2020-06-05 It Doesn't HAVE To Be Difficult!
Sometimes, OK - all too often, we make baking bread harder than it has to be. Feed the sourdough starter for three days. Make a preferment for 12 to 18 hours. Bake the bread in a dutch oven or a wood fired oven that has never cooled in the past 150 years. Only use pure salt puddled from pure water on the coast of Bali Ha'i, using flour milled in a stone mill and sifted by naked virgins under a new moon using wheat that was organically grown with proper attention to biodynamic principles 500 miles from the nearest fertilized or pesticide treated field. We all have our own rituals!
But sometimes we just want some bread, not an endless descent into ritual. Really, it shouldn't be all that difficult! I recently needed to compare two ways of using an Ankarsum mixer (which will be discussed in a separate newsletter or blog entry). I didn't have any sourdough starter ready and didn't want to make any. I didn't want to create a poolish or biga or sponge! And as for old dough, fugettaboutit! I just wanted to make bread.
I started going through recipes and couldn't find just a plain, simple, yeast bread recipe. And then I remembered that many years ago the good folks at General Mills had given away a pamphlet entitled, "Making Artisan Bread". It's a beautiful little book that covers a lot of territory. If you'd like a copy, just click on the link above.
Among other things, it has a great baguette recipe. So, I thought I'd make that! Just flour, water, salt and yeast. Easy peasy! A quick look in the book showed the recipe was for 25 pounds of flour and used compressed, or fresh, yeast. I scaled the recipe to make two 1 1/2lb loaves that I was going to bake as pan loaves.
Here's the formula:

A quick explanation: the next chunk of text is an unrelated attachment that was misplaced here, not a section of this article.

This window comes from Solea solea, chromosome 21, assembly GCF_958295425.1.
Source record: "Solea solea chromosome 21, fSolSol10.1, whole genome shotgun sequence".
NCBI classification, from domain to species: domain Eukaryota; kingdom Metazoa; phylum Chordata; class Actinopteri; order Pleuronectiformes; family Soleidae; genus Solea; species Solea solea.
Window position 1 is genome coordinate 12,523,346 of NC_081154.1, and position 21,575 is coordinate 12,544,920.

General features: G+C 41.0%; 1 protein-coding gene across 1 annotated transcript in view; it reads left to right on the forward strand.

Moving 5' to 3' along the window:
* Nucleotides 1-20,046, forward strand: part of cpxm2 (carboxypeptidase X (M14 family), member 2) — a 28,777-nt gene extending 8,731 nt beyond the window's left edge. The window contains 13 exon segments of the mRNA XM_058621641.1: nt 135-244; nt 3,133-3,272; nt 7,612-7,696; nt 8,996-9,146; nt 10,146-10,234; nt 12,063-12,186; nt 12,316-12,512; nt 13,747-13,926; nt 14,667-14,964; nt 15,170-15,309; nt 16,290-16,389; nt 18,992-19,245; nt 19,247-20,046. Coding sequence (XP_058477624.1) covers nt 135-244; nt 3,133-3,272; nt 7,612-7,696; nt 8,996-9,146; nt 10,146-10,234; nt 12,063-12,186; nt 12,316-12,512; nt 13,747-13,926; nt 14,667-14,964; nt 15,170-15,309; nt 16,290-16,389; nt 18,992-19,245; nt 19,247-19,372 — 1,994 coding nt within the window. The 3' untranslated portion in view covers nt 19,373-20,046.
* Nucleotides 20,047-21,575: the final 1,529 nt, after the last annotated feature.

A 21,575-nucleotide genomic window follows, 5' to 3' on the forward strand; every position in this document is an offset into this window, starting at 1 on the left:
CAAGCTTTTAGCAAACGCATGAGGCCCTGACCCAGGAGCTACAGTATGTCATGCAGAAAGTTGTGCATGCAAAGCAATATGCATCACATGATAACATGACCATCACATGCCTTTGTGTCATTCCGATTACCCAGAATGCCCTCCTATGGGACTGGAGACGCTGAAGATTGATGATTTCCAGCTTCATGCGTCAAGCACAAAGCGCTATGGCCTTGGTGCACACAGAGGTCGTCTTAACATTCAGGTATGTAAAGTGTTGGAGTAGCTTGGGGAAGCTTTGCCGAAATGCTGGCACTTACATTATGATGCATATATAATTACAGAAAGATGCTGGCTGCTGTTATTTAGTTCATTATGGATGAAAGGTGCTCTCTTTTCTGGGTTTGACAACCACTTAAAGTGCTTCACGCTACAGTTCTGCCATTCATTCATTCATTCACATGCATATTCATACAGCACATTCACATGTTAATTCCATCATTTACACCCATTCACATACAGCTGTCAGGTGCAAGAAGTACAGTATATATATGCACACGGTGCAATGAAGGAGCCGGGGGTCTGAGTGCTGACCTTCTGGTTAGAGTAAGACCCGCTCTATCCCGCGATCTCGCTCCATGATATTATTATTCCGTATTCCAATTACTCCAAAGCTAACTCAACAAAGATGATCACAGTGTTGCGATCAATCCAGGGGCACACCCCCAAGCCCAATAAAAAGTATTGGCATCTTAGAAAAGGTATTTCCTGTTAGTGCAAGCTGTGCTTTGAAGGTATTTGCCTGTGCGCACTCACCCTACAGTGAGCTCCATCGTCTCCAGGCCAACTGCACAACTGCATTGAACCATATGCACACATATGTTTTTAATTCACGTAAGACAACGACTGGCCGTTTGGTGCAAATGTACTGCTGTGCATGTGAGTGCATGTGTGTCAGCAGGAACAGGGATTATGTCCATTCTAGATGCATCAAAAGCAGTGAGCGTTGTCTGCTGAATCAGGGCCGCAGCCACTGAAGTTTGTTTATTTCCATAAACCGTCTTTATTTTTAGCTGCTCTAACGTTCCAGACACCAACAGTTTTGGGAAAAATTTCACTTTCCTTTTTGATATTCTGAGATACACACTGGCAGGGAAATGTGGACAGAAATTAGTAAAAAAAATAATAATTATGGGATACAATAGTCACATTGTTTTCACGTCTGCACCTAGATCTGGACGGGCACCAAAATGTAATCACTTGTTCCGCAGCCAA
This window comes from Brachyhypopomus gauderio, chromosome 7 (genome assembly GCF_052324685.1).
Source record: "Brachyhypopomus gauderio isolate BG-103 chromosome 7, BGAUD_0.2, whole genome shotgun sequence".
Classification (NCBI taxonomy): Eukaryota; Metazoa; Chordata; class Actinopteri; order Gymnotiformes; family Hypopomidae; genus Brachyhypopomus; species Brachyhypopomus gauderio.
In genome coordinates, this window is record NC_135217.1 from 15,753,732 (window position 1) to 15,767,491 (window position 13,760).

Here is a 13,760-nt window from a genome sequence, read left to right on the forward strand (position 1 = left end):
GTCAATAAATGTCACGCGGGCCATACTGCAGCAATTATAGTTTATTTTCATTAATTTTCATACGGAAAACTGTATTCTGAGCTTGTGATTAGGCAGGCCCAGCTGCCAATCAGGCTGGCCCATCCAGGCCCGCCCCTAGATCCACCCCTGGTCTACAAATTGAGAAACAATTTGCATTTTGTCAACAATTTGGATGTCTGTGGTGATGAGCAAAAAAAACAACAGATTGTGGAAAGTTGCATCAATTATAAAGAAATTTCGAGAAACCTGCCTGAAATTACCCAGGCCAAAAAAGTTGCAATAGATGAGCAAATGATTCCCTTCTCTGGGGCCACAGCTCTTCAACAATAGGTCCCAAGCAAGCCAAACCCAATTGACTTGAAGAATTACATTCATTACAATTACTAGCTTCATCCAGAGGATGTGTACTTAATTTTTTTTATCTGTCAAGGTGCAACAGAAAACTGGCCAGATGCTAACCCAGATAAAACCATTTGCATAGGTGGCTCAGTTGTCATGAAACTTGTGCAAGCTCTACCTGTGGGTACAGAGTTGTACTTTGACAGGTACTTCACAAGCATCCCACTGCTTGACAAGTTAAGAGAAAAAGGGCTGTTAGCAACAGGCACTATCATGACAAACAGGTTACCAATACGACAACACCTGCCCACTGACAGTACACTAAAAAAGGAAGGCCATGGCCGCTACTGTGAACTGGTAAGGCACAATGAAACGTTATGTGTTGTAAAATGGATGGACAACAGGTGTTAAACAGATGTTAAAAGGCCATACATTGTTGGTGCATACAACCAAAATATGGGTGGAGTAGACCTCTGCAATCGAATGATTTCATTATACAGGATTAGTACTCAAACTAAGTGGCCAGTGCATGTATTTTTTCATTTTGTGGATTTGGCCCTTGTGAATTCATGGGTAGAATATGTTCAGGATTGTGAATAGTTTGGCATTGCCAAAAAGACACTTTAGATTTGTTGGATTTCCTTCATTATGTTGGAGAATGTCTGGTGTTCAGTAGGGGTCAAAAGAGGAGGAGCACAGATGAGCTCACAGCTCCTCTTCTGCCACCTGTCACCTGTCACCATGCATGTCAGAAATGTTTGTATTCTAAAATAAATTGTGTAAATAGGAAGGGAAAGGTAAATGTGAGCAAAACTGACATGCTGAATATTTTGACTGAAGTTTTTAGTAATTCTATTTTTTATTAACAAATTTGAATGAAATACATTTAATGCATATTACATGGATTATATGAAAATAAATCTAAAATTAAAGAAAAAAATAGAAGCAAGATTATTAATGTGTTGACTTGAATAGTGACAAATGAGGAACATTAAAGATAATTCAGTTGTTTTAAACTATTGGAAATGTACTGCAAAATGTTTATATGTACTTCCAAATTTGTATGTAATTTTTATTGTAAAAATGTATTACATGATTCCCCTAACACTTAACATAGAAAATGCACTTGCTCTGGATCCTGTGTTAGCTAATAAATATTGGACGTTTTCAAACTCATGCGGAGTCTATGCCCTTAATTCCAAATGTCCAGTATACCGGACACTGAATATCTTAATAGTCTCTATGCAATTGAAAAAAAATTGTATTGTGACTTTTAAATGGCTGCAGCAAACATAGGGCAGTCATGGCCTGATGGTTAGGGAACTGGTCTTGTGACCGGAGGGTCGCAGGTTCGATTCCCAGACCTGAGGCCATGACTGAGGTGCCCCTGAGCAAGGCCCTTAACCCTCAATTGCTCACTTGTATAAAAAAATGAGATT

|Volumetric Measure (Cups)||Ingredient||Weight||Baker's Percentage|
|2 2/3 Cups||Water||640 Grams||68.64%|
|7 1/8 Cups||Bread Flour (See note 1)||930 Grams||100%|
|2 tsp||Salt||14 Grams||1.5 %|
|1 tsp||Instant Yeast||5.2 grams||.6%|
Note 1 - General Mills suggests you use their Harvest King or Better for Bread flours, which are the same except for the packaging. I didn't have any so I used King Arthur's Sir Galahad. Any good flour will work well, and those are very good flours!
Their instructions, on the last page of the pamphlet, are only a little more complicated than mine. Add ingredients to the mixer in the order given. Mix until well developed. I like 5 minutes of mix on low speed, a 5 minute rest, and then 5 more minutes of mixing at low speed. (You can knead by hand, of course.)
Cover the dough and let it rise. It should double in size in about an hour. Scale into 770 gram loaves. Preshape into rounds, let rest for 20 minutes, then shape into pan loaves, put the loaves into pans, cover and allow to rise. You could make baguettes instead, - it's YOUR bread after all!. Start heating the oven to 425F. Let the dough double in size again, 30 to 60 minutes.
Put the breads in the oven to bake for 25 minutes, then turn the loaves an bake another 20 minutes.
By the time I turned the loaves, Beth was commenting how something smelled SO good! And she was right, the house was full of a delightful aroma!
Once the bread was done, it was very difficult to let it cool before we sliced it. Much butter was melted on still warm bread (maybe we didn't wait long enough) and there was soft moaning.
The bread was an absolute delight. It was interesting in other ways. We all "know" baguettes don't last very long. In part that's because they rise so quickly. It seems to be more the shape than the speed of making the bread. I made the loaves a week ago and they are still toasting nicely.
Give yourself permission to make an easy bread. A really easy bread.
Until next time, may your dough always rise, even if it only has four ingredients!